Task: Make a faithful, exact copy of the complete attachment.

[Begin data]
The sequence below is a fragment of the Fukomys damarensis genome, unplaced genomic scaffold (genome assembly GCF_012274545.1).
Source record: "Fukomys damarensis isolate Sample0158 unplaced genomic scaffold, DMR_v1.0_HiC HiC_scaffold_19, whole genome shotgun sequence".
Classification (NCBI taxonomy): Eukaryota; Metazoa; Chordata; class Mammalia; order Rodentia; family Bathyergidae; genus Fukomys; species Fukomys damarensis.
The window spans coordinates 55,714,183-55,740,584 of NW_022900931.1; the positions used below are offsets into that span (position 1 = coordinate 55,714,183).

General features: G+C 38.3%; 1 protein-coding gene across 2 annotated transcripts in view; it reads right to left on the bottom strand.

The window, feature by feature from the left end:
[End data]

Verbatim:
The sequence below is a fragment of the Fukomys damarensis genome, unplaced genomic scaffold (genome assembly GCF_012274545.1).
Source record: "Fukomys damarensis isolate Sample0158 unplaced genomic scaffold, DMR_v1.0_HiC HiC_scaffold_19, whole genome shotgun sequence".
Classification (NCBI taxonomy): Eukaryota; Metazoa; Chordata; class Mammalia; order Rodentia; family Bathyergidae; genus Fukomys; species Fukomys damarensis.
The window spans coordinates 55,714,183-55,740,584 of NW_022900931.1; the positions used below are offsets into that span (position 1 = coordinate 55,714,183).

General features: G+C 38.3%; 1 protein-coding gene across 2 annotated transcripts in view; it reads right to left on the bottom strand.

The window, feature by feature from the left end: